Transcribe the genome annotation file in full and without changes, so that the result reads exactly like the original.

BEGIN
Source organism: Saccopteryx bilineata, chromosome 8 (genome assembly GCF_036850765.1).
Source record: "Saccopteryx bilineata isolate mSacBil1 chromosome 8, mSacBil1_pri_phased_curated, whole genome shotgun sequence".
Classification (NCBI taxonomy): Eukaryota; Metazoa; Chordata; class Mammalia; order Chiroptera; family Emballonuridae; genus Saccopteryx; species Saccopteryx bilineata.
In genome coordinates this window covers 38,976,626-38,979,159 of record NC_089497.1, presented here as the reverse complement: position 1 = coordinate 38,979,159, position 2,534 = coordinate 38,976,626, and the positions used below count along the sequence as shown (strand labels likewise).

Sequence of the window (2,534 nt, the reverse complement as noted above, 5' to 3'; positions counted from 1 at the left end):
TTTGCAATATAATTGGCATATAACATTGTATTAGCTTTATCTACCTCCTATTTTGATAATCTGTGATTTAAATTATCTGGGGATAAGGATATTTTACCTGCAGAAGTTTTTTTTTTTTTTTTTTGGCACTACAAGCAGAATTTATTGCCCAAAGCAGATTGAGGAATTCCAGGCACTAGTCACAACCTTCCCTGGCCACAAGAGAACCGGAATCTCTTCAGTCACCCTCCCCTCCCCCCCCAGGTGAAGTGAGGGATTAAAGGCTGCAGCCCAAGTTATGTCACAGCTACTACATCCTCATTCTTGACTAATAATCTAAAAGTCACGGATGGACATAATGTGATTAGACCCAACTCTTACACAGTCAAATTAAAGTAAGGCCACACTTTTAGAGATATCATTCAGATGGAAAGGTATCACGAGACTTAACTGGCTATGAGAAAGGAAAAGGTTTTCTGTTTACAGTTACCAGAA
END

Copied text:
Source organism: Saccopteryx bilineata, chromosome 8 (genome assembly GCF_036850765.1).
Source record: "Saccopteryx bilineata isolate mSacBil1 chromosome 8, mSacBil1_pri_phased_curated, whole genome shotgun sequence".
Classification (NCBI taxonomy): Eukaryota; Metazoa; Chordata; class Mammalia; order Chiroptera; family Emballonuridae; genus Saccopteryx; species Saccopteryx bilineata.
In genome coordinates this window covers 38,976,626-38,979,159 of record NC_089497.1, presented here as the reverse complement: position 1 = coordinate 38,979,159, position 2,534 = coordinate 38,976,626, and the positions used below count along the sequence as shown (strand labels likewise).

Sequence of the window (2,534 nt, the reverse complement as noted above, 5' to 3'; positions counted from 1 at the left end):
TTTGCAATATAATTGGCATATAACATTGTATTAGCTTTATCTACCTCCTATTTTGATAATCTGTGATTTAAATTATCTGGGGATAAGGATATTTTACCTGCAGAAGTTTTTTTTTTTTTTTTTTGGCACTACAAGCAGAATTTATTGCCCAAAGCAGATTGAGGAATTCCAGGCACTAGTCACAACCTTCCCTGGCCACAAGAGAACCGGAATCTCTTCAGTCACCCTCCCCTCCCCCCCCAGGTGAAGTGAGGGATTAAAGGCTGCAGCCCAAGTTATGTCACAGCTACTACATCCTCATTCTTGACTAATAATCTAAAAGTCACGGATGGACATAATGTGATTAGACCCAACTCTTACACAGTCAAATTAAAGTAAGGCCACACTTTTAGAGATATCATTCAGATGGAAAGGTATCACGAGACTTAACTGGCTATGAGAAAGGAAAAGGTTTTCTGTTTACAGTTACCAGAA